One of the main things that being in debt will affect is your credit score. You can find out your current credit score for free online in just a few clicks, as well as your entire credit history, in many cases.
Our guide will explain just how your credit score works, what affects it and just how it impacts on your everyday finances.
What is a credit score?
Also known as your credit rating, a credit score is a record made up of entries by third parties that shows credit companies how good you are at paying back money that you’ve borrowed. Usually, your credit score will be a three-digit number.
Your credit record includes:
- How much debt you are in
- Details of any debts that are unpaid
- Details of any defaults
- The amount of credit you have available
What impacts my credit score?
Your credit score reflects all the times you’ve borrowed money in the past and how well you’ve paid it back. It can also be affected by other factors, like how long you’ve been on the electoral roll at your current address, and how long you’ve held your bank accounts.
If you have a lot of debt and a history of defaulting, your score will be on the low side. If you have a history of sensible borrowing and always clearing your debts quickly, your score will be higher.
How you handle your household costs will also have an impact. For example, if you’re always late paying your council tax or gas bill, this will have a negative effect on your credit rating.
Other factors that may damage your credit score include:
- Not being on the electoral register
- Late or missed bill payments
- Access to a high level of credit, for example having multiple credit cards
- Having no credit history, for example if you’ve just moved to the UK or have just moved out of your parents’ home
- Regularly running credit checks or applying for credit
What doesn’t affect my credit score?
There are some factors that won’t have an impact on your credit score, for instance:
- Student loan debt (unless you’ve defaulted)
- Rent arrears (unless you’ve been referred to a debt collection agency)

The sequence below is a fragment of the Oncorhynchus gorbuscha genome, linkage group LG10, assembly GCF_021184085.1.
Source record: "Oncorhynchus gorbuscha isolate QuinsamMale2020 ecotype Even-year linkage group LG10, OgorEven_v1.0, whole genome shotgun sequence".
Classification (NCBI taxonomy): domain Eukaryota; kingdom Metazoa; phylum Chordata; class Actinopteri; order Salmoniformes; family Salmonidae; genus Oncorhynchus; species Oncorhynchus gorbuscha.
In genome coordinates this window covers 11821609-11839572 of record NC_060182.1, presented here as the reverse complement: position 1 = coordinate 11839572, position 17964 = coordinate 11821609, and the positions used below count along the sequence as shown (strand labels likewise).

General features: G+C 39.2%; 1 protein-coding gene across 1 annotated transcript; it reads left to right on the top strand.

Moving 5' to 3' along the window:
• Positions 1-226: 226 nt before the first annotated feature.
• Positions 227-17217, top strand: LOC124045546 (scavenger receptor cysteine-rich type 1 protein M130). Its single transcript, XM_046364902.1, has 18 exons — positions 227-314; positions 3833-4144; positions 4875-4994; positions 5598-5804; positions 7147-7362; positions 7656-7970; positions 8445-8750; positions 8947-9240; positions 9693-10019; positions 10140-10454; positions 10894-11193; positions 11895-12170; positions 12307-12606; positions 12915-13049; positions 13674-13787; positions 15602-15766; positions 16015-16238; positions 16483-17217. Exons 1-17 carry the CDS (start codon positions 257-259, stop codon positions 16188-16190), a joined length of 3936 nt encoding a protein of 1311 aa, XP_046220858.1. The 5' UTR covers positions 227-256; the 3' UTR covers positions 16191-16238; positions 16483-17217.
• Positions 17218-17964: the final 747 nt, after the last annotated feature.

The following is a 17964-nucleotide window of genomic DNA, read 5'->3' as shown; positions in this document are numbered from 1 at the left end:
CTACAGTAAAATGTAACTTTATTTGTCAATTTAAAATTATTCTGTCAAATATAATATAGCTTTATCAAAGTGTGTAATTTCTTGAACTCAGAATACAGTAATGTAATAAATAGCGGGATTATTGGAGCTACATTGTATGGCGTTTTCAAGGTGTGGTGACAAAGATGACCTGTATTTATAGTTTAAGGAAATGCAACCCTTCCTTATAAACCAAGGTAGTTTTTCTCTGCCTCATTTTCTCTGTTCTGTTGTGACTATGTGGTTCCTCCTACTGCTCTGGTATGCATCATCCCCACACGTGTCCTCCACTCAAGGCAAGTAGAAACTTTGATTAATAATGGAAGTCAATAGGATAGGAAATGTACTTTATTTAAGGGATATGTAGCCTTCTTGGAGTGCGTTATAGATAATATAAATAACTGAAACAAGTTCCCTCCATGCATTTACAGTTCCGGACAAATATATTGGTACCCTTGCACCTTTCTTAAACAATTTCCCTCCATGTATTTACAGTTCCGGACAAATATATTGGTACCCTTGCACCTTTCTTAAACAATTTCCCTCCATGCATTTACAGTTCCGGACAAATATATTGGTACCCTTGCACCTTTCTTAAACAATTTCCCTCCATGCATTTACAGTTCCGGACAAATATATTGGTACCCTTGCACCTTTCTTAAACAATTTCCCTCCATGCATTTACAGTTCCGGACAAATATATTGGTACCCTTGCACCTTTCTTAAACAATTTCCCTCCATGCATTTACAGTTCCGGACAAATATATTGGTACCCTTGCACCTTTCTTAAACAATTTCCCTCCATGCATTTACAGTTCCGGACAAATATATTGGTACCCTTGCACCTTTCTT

- The credit score of your address – it’s a myth that moving into a home where the previous occupants had a bad credit score can affect your own score
- The credit score of your spouse or partner, unless you have shared bank accounts or loans
Where can I check my credit score?
There are three main credit reference agencies in the UK – Equifax, Experian and Call Credit – all of which offer some form of free credit score check. Usually, free credit reports are only free for a limited amount of time. There are also several websites where you can check your score for free, however these may not always be as accurate.
It’s good to monitor your credit score from time to time, but it’s important to remember to cancel your subscription so you don’t spend unnecessarily.
What should I look for on my credit report?
It’s important that you check in with your credit report often. When you do, you should look out for the below points:
Mistakes – Any debts or missed payments that aren’t yours. You can question these with the agency holding the information.
Missing or incorrect information – Double-check your address history and look for details of accounts that you’ve closed that still show as being open.
Debts that have been settled – It can take time for credit reference agencies to update your details, so make sure they’ve updated your file with any cleared debts before applying for more credit.
Would an IVA affect my credit score?
An IVA will appear on your credit file for six years, which is the full repayment period, plus a year after it has closed. It’s also common for companies to register default notices on your credit report while you’re in an IVA. This will be because although you are making payments into your arrangement, you personally have stopped making payments to this account.
Once you have completed the arrangement, we suggest that you contact the credit reference agencies with proof your IVA is now complete. This will allow them to update your report and mark the IVA as satisfied.
Would a Trust Deed affect my credit score?
A trust deed will not show on your credit file. However, once your payments have stopped, companies can register a default notice, which will remain on your credit file for up to six years.
A default notice is a letter from a creditor advising that payments have been missed on the account. You’ll be able to recognise this if you see the following statement on your letter: ‘Served under Section 87(1) of the Consumer Credit Act 1974’.
This is normally placed at the top of the letter and will give you 14 days to bring your account up to date or the default will register on your credit file.
If you’re struggling with debts or your credit score has been affected by your finances, contact us today. Our friendly team of debt experts can offer free advice to help you find the best solution for your debt situation.